To Do (in) Life List Item # 19. Own real estate
A few months back when I started putting together my Life “To Do” List, I included this one almost as an after-thought. As an kid from a from a middle class American family, this step was just assumed. A lot has changed since I left California and now these predictions about our generation not achieving the same life style as our parents are really starting to hit home. I wasn’t as shocked as some at the outcome of last years’ crisis, in part because I’d already accepted that I had set myself back more than just a few years by moving abroad and starting over from scratch. But I still figured I was bound to get there someday.
Over here in Germany it’s also a bit different. The German version of “The Dream” is to build a house, plant a tree, have a stammtisch and sire a son. But also prominent is the idea that you might skip the whole home-ownership thing and rent your whole life. In fact, in the major cities it’s usually more expensive to own and live in your own home vs renting.
In our case, what has really stood between us and owning an apartment though has been the uncertainty of where we’ll be in 18 months. Financial issues aside, it just hasn’t seemed worth it to go to all that trouble for something we would have to turn around and sell in a few years.
Then it finally dawned on us: We do know where we’ll be, at least twice a year, on vacation. In Austria, tucked away in Carinthia is an alp with a little local ski resort where Oliver’s family has been vacationing for over 35 years. Their small apartment, about a 3.5 hour drive from Munich, was our escape whenever we needed some roommate-free time alone. It was where he took me, straight from the airport, when I arrived for my first visit*.
The idea finally occurred to us when we were listening to a friend, in a similar situation, who had just shelved house-hunting in favor of renting, choosing instead to invest in a vacation apartment. With his family growing (at last count, three kids), they were facing significantly increased travel costs just to take a weekend vacation. When they learned their favorite hotel was building bungalows, they jumped at the opportunity to buy one. The hotel would even rent and service the apartment when they weren’t there, allowing them to offset a lot of the costs.
That turned the lightbulb on over our heads.
On our next trip to Austria, we asked around and immediately got a tip about an elderly couple that were looking to sell. The apartment was almost exactly what we were looking for. It was on the right floor, right size, had a great view from the balcony, and was in Oliver’s parents’ building. We’d actually hoped for an old moth-eaten place we’d have no problem ripping apart, but unfortunately this one is in perfect vintage condition. It’ll hurt a little to tear out such lovingly-maintained interior, but we’ll get over that.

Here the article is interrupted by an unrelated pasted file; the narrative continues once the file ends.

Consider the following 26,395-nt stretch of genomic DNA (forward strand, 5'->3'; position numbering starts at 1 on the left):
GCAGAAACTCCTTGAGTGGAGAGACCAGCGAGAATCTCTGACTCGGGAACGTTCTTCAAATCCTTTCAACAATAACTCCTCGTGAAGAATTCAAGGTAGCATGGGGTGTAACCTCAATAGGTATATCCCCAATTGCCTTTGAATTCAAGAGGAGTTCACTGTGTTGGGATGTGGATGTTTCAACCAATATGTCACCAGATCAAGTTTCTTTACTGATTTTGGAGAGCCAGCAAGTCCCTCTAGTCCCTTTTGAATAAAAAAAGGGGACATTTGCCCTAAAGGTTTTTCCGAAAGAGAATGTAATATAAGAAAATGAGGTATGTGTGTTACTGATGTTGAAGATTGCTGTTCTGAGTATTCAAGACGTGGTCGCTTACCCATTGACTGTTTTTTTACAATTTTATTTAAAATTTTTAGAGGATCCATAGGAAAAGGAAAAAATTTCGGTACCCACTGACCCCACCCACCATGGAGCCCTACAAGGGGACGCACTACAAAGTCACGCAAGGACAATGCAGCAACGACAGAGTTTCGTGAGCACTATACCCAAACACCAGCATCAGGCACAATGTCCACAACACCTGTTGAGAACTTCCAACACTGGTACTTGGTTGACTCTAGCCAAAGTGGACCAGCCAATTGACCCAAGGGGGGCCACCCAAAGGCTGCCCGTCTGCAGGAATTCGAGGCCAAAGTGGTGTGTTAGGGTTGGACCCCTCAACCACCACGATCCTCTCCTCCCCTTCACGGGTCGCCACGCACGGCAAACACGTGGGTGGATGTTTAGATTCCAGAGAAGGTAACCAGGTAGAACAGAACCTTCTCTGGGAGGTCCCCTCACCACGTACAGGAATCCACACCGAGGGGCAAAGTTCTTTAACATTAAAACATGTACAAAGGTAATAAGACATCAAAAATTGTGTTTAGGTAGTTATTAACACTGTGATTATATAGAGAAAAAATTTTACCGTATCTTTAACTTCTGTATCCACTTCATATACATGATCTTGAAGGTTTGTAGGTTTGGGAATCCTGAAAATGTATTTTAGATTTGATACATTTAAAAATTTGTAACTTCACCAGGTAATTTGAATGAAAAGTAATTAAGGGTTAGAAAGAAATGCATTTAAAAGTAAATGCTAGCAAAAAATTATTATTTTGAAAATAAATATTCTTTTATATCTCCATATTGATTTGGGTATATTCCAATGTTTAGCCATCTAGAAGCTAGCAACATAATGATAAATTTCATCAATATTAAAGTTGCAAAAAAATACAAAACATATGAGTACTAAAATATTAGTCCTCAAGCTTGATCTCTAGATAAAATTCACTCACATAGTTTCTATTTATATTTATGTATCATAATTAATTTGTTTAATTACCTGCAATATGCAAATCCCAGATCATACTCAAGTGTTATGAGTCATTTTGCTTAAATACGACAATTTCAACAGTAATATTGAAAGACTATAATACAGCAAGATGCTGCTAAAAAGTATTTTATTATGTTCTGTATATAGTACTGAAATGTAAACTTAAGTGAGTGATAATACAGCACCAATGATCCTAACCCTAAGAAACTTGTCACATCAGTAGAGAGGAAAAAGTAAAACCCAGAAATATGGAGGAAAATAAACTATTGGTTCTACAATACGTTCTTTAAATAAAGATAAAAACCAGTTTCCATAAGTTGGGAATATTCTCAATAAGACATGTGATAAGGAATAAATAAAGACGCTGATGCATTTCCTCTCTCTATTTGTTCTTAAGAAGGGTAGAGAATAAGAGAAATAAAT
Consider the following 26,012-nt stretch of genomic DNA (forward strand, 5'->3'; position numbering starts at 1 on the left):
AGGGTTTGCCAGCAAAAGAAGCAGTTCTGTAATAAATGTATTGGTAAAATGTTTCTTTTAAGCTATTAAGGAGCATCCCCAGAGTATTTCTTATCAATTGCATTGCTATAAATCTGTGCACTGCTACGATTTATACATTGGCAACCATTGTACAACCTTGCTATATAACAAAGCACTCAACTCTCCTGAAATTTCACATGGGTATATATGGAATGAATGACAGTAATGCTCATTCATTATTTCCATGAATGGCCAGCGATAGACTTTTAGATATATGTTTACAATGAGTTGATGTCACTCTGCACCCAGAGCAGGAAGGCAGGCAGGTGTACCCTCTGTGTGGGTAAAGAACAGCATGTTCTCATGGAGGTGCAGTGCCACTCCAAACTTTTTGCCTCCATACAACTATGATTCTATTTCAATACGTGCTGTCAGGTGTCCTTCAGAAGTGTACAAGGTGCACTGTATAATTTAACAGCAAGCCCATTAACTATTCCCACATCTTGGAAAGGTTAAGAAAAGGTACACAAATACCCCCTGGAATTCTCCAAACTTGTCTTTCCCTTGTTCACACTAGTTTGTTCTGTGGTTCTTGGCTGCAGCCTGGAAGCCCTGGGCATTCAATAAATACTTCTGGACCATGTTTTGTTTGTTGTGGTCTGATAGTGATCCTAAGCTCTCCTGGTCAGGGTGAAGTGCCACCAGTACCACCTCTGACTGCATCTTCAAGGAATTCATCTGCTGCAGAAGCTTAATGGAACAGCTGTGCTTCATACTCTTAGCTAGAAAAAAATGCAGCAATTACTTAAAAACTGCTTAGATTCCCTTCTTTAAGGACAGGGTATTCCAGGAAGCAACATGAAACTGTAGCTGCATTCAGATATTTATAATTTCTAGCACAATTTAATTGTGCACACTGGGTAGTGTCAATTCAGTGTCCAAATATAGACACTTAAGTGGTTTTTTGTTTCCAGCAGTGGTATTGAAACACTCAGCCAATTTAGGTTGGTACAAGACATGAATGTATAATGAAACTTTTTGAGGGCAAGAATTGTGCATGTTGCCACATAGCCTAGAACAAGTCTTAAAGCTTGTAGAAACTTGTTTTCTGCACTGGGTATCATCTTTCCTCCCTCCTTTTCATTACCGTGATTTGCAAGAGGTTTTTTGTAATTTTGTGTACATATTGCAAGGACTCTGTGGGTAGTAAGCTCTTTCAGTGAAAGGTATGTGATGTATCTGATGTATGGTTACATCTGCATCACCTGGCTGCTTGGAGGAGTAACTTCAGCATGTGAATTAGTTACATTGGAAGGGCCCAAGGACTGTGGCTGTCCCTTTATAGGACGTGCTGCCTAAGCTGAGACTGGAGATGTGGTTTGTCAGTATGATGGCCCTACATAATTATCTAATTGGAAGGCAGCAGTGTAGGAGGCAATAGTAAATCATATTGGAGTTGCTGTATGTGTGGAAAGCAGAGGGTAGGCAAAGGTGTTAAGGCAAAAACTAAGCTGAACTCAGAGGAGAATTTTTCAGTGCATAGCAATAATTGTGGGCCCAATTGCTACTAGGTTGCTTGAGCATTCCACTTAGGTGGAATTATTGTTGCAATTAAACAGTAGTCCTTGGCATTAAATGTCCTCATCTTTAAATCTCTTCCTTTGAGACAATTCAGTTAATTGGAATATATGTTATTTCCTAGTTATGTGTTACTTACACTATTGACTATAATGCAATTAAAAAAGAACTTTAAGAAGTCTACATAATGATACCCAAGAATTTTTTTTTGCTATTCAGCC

From idea to reality, not a whole lot of time has actually passed. The previous owners spent one last farewell vacation in their beloved apartment of 40+ years and handed over the keys in November. This year, for the first time, the whole family, including my parents, spent Christmas and New Years in the Alps, and Oliver and I had our inaugural stay in our new apartment.
So this one gets crossed off the list, a lot sooner than I thought it would be, and in its place I’m putting the renovation, that’ll be another first and a pretty big undertaking.
Yay! I’m pretty excited about this little place and what we’ll be doing with it this year. I feel a bit more like I belong there now, and I’m looking forward to getting more involved in life on the mountain. I’m definitely “still foreign”, but less of an outsider.
PS: I keep mentioning the view and it really can’t be stressed how much it defines the beauty and character of the place. All the hotels and huts are centered around it. My pictures don’t do the place justice. My parents, with their ever present iPhones, kept trying to capture it, but I don’t think they did better than me. When I posted a series of pictures on facebook, my brother wrote and asked me, ‘Why is Dad flipping off the sunset?’
Maybe he got a little frustrated after all. 🙂
Some pictures of the apartment will be posted soon. I’ll be talking about Austria a bit for the next few weeks, hopefully not too much, but I’m a bit enthusiastic right now, so bear with me.
(*Funny story. From the airport we drove straight to Austria to the apartment building. There a bunch of locals in the restaurant on the ground floor spied us arriving. They’d already heard all about “the American girlfriend” and insisted we come in to say hello and have a round of schnapps. I’d never done a shot in my life. But with the rounds coming fast, I felt I needed to represent, held my breath and went for it. I was so impressed with myself for pulling it off without a grimace, again and again.
It was only years later that Oliver’s mother taught me how to discreetly discard shots once I reached my limit. This would have come in handy this night. After getting us away, he took me up to the apartment and went to turn on the lights while I took off my shoes. He came back to find me passed out on the bed, shoe still in hand. I didn’t move for another 14 hours.
A 16 hour flight + 4 hour drive + #? schnapps = bye bye, baby. Very romantic reunion indeed.)